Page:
In the Matter of the ESTATE OF Frank L. SHIELDS, Deceased. John Howard SHIELDS, Mildred Elizabeth Parker and Forrest Clay Vaughn, Appellants,
Jolia A. SHIELDS, and John Howard Shields, Executor of the Estate of Frank L. Shields, Deceased, Appellees.
[84 Ariz. 331] Hash & Bernstein, Phoenix, for appellants.
Gust, Rosenfeld, Divelbess & Robinette, Phoenix, for appellee, Julia A. Shields.
Frank L. Shields died testate on the 13th day of November, 1954 bequeathing to his surviving wife, Julia A. Shields, his 'notes and mortgages.' On objections to the petition for distribution, the court below ordered the 'sales contracts' distributed to Julia A. Shields as being included within the meaning of the words 'notes and mortgages.' The residuary legatees appeal, contending that since the testator did not specifically bequeath his sales contracts, the distribution should be to them.
From the evidence introduced at the hearing, it appears that the testator, so far as it was possible to determine, did not own or possess any notes or mortgages at the [84 Ariz. 332] time of the making of his will not thereafter to the time of his death. Admitted in evidence was the testator's book of accounts, kept in his own handwriting, on a columnar pad. In it two sales contracts were listed as mortgages owed by the respective debtors and the dates of payment and balances due.
The first issue to be settled is whether the trial court erred in deciding that there was here a latent ambiguity. A latent ambiguity is one which is not discoverable from a perusal of the will but which appears upon consideration of the extrinsic circumstances. 57 Am.Jur. 677, Wills, § 1042. The will is clear and intelligible in the form as written by the testator and no insensibility appears until it is shows that he did not own or possess any notes and mortgages. We think that it is plain that there was, under those circumstances, a latent ambiguity.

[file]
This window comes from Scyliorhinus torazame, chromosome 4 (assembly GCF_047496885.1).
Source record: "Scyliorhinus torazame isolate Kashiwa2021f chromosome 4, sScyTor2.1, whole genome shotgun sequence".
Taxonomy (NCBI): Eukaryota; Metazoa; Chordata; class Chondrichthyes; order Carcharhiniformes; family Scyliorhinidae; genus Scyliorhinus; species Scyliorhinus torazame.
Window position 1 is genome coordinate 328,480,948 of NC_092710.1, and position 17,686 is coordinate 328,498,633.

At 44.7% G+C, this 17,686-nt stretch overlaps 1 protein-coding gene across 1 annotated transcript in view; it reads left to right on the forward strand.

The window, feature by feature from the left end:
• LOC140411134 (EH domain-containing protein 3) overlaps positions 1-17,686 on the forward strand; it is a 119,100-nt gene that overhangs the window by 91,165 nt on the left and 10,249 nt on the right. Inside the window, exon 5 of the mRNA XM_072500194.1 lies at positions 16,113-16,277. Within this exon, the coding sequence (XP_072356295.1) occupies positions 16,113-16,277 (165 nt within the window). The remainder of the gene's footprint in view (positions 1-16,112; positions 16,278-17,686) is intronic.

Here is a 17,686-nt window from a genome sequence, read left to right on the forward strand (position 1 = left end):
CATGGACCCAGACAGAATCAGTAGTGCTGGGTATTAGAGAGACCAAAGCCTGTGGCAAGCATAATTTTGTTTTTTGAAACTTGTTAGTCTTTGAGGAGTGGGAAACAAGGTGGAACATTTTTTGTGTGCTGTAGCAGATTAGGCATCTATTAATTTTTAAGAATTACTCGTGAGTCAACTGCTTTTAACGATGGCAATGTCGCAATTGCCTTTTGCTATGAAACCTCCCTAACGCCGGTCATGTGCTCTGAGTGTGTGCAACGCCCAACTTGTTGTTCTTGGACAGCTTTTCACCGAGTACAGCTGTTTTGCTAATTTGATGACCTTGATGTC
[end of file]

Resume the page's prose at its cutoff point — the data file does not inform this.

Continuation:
Once having established the ambiguity, parol evidence is admissible for the purpose of explaining it. Payne v. Todd, 45 Ariz. 389, 43 P.2d 1004. Consistent with this rule, the trial court properly admitted the testator's business records kept in his own handwriting.
The appellants argue that parol evidence will not be permitted to show what the testator intended to say. This is true, but parol evidence is admissible to show what the testator intended by what he said. Hays v. Illinois Industrial Home for the Blind, 12 Ill.2d 625, 147 N.E.2d 287; De Benedictis v. De Benedictis, 21 N.J.Super. 479, 91 A.2d 368; Putnam v. Jenkins, 204 Or. 691, 285 P.2d 532; Hultquist v. Ring, Tex.Civ.App.1957, 301 S.W.2d 303; In re Nunes' Estate, 123 Cal.App.2d 150, 266 P.2d 574; Holmes v. Hrobon, 158 Ohio St. 508, 110 N.E.2d 574. In doubtful cases courts may ascertain from the language used and the surrounding circumstances the meaning attributed to the words by the
testator. In re Conness' Estate, 73 Ariz. 216, 240 P.2d 176. Here it is reasonable to believe that the testator intended by the use of the words 'notes and mortgages' to include contracts for the sale of real property.
Having reached this conclusion there is no occasion to consider the ...